A Broken Rose

Carolyn Bedell, Writer

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She remembers the familiarity of the therapist’s office, from when her parents first divorced and she started acting out and instead of properly addressing the issue, they sent her to the rosy faced middle-aged women who sat in a very worn out leather chair. The entire place smells oddly of play-doh, and the chairs are hard to sit on, as if whoever created them realized they would only need to be comfortable for about an hour. This was a very uncomfortable place of comfort.

She knew that the circumstances now were different. Instead of feeling abandoned by her parents, the girl, seventeen with white scars racing angrily across her wrists, was afraid of isolation. More specifically: of not belonging. Sure, she had friends, but they were as slippery as eels and she never felt close enough to them. Her girlfriend, beautiful and as intelligent as the girl with the scars on her wrists, broke up with her after a year. And her father, who she was now living with, was just diagnosed with terminal cancer. So it would be safe to say her life was falling apart.

“So, why have you come in here today, Sophie?”

Ugh. Sophie. French. She always hated her name. Her mother used to purr it out when she was a child and there were better things to purr about. Sophie, you’re beautiful; Sophie, you’re loved; Sophie, don’t cry when you skin your knee. It really was an awful name.

“I’ve been living a lie.”

Alright, good start. Take a breath.

“I’m gay. I had this friend, a girl, Macy, since the second grade. We’ve been so close, did everything together for years. Then like five years ago, when we were twelve, she started developing crushes on boys. I never did. Not one single crush on a boy for seventeen years- I thought I was broken, or something was wrong with me. And then I realized I liked Macy more than just a friend. I told her last year; she had just broken up with her boyfriend and I wondered if I was the reason why. I came out to her, which was hard, but it was much harder to tell her that I had fallen in love with her too. But she was accepting, and we started dating and it was the happiest time of my life. But she never, really, loved me back. Not the way I loved her, anyways. And I got scared that she never would love me the same way back, and we began to drift away.”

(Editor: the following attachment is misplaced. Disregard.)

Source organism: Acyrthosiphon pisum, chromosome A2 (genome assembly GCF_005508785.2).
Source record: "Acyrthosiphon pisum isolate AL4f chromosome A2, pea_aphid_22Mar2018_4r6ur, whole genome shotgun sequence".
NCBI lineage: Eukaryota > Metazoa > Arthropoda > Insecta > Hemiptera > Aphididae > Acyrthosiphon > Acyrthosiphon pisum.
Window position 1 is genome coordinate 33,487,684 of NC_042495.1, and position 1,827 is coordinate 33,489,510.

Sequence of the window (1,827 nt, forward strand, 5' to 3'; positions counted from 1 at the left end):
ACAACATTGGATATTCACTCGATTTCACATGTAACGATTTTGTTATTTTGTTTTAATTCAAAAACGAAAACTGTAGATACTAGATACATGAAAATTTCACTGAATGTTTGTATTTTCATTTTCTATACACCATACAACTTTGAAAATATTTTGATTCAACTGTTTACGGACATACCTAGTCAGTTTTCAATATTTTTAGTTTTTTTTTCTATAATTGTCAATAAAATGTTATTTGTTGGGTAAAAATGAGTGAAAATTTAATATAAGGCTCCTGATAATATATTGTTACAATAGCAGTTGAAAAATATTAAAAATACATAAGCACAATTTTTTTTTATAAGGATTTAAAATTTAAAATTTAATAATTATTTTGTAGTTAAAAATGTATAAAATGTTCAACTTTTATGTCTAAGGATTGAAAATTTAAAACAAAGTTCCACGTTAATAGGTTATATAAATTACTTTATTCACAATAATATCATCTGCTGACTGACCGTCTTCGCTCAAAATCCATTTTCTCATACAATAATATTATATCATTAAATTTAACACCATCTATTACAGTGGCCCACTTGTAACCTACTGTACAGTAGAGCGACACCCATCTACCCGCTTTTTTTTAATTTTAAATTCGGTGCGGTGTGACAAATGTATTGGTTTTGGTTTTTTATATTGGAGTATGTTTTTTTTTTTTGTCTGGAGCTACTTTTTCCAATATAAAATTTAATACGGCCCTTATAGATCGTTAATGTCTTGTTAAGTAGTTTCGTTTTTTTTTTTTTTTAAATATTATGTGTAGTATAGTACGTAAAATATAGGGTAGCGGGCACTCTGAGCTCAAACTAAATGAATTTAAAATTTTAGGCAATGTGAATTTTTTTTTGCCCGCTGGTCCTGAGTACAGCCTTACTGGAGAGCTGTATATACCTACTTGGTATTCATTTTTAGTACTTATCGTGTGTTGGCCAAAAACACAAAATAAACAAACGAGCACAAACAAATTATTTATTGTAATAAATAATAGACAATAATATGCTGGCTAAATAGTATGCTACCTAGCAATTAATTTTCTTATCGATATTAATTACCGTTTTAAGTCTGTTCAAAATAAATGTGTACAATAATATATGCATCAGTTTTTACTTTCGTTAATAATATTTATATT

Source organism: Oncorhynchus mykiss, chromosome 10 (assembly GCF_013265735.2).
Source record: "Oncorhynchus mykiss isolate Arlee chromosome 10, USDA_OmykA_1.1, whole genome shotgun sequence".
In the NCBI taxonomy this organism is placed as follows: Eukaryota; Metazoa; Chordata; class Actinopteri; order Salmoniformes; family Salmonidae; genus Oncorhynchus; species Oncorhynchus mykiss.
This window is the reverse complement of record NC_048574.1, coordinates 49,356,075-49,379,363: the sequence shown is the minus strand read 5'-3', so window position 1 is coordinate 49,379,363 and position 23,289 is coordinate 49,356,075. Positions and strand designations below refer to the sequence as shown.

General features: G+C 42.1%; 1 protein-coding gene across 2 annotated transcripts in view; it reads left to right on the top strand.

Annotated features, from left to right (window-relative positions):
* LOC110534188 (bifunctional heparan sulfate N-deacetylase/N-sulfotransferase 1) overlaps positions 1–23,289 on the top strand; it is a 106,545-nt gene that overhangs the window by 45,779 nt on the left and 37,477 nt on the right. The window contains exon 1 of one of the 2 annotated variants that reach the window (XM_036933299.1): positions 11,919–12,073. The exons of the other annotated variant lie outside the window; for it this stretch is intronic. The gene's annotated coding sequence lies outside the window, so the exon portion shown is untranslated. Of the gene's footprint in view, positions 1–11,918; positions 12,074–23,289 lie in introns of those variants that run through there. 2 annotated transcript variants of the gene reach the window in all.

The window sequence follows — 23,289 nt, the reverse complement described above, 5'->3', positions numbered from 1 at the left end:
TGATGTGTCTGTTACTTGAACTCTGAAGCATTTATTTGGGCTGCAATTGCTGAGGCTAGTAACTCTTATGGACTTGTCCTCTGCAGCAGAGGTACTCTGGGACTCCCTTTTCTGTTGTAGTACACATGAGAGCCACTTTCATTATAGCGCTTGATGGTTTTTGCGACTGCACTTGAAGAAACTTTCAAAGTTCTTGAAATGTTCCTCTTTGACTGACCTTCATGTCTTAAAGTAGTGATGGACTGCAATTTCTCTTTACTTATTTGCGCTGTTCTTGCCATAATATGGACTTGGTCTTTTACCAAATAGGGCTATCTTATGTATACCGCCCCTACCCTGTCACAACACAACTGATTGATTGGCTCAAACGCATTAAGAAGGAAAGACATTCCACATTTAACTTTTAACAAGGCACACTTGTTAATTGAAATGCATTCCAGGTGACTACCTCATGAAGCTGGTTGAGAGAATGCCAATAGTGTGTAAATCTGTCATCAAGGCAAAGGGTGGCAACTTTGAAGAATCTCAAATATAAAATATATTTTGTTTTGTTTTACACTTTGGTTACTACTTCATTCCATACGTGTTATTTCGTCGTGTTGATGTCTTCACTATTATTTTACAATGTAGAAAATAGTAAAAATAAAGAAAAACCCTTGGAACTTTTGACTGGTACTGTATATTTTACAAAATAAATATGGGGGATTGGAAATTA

Sophie can hear the therapist’s pencil scratch hurriedly across the paper as she narrates. As if to say, ‘Yes, yes, this is interesting. This is going on your record. This is another symptom, another illness, another thing to work on.’  Yet, the girl with the scars continues, ignoring the noise.

“I haven’t come out to my parents. Imagine how they would feel about me, being a lesbian, with the stereotypes and the government, being as it is-? And they’re Republicans, blue-collar Republican Catholics. And I’m seventeen years old. I’ve got nowhere to go, and I barely got my license.”

“What about Macy’s family?” the therapist’s lips barely moved.

“No, I couldn’t-”

The pencil scratched the paper and then silence consumed the room.

Then, nonchalantly as she possibly could, the therapist started: “I’d like to talk about those scars-” the girl suddenly tensed up, shoving her long sleeves down. She had tried so terribly to hide them, especially in the summer. They became a huge part of her identity, even though they were only about four inches across and a half an inch wide. And they consumed her. The girl felt very guilty of their presence. Once a person knew about them, that’s all they could see when they viewed Sophie. Never truly beautiful again. A broken rose.

“There’s no judgement here, dear. You’ll be just fine. Can I see them?”

The girl looked at the therapist with distant eyes, the ones that animals have as they enter the slaughterhouse and reality sets in. The ones that plead and pray but know and submit to their ultimate demise. Yet slowly, Sophie rolled her sleeves back up, and turned her forearms toward the other women. Six uneven lines, written in white, stained her wrists. While these were not accidental, they were equally not successful.

“Was there reasoning behind this?”

Was there reasoning why Macy left Sophie, or why Sophie felt her world was crumbling, or why she felt the need to self harm? Was there any-? Even that question felt extremely judgmental, as if her therapist demanded some sort of right answer. In reality, in actuality, in the grand sphere of things, there wasn’t just a simple answer to why they were. Only what they are. Feebly, the girl with the scars answered: “No.”

The clock rung on the desk. The session was up. The chairs had become uncomfortable again. Sophie’s sleeves were pushed down. Nothing had been solved. Nothing had been answered. She felt as hopeless leaving as she did entering into her therapist’s office. She would still hide the racing scars, white with regret and resentment. She would still dread visiting her father, receiving chemotherapy in a white hospital, dying. She would still hide a part of her identity that was so full of color and passion, and constrain instead to her parent’s wishes. She was scared of never being herself, truly, honestly. But she vowed then to herself that she would never feel empty again, never be isolated again, never be lonely again, never have a chance to add another scar to the collection. She could never be a broken rose again. And that vow would never be broken.

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